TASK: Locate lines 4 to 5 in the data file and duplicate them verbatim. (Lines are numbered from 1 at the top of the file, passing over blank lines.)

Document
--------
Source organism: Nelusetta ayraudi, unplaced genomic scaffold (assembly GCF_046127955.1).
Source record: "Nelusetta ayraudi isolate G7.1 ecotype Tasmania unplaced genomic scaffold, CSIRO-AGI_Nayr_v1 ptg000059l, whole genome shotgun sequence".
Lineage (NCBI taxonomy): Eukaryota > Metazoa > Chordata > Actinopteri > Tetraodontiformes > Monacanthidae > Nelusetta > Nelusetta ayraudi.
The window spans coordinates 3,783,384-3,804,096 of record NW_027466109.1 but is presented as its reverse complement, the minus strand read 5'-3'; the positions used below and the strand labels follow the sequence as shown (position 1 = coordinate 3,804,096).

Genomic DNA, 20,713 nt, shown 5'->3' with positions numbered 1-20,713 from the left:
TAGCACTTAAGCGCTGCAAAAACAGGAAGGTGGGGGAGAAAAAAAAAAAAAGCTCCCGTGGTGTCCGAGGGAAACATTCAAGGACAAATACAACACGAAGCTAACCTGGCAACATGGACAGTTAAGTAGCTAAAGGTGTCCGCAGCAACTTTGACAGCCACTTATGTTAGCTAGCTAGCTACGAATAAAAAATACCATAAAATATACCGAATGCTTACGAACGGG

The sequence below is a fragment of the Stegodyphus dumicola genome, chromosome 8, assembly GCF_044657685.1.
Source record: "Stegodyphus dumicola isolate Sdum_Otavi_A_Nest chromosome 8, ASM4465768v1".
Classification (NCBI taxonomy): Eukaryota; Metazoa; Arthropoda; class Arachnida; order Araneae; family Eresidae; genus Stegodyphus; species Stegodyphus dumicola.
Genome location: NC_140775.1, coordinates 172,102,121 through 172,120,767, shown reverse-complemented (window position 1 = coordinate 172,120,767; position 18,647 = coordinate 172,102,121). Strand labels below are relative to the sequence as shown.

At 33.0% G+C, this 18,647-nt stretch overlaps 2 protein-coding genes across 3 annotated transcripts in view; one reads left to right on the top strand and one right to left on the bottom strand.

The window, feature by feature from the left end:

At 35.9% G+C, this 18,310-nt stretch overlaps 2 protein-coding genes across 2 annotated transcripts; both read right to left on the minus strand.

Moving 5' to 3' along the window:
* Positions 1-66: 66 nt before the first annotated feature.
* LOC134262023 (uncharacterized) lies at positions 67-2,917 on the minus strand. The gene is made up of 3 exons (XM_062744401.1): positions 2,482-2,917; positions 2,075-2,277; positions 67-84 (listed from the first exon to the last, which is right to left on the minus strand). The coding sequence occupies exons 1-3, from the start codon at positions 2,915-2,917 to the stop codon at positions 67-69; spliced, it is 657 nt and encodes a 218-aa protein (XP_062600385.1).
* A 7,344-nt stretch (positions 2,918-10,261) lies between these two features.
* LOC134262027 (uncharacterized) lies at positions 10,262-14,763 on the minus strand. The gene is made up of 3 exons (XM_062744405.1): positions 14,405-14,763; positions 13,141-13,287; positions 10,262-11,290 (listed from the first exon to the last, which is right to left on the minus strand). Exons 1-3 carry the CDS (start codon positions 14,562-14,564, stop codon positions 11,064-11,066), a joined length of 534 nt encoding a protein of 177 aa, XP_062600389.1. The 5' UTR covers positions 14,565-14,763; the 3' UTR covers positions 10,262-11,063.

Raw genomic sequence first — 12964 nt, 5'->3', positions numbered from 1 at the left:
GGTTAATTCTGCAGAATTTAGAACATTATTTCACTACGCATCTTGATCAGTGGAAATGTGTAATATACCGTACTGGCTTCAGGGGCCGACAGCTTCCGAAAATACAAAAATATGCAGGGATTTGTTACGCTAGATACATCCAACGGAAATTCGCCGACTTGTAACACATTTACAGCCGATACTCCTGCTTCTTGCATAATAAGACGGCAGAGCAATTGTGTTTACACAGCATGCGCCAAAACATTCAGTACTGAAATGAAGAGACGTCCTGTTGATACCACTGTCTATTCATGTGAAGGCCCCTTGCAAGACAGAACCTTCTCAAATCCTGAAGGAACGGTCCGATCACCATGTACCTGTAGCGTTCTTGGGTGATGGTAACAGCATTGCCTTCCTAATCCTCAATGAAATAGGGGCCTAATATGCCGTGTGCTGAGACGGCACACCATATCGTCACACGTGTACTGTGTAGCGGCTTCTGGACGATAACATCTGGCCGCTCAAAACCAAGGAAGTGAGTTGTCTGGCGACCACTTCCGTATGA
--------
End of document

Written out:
The window spans coordinates 3,783,384-3,804,096 of record NW_027466109.1 but is presented as its reverse complement, the minus strand read 5'-3'; the positions used below and the strand labels follow the sequence as shown (position 1 = coordinate 3,804,096).

Genomic DNA, 20,713 nt, shown 5'->3' with positions numbered 1-20,713 from the left: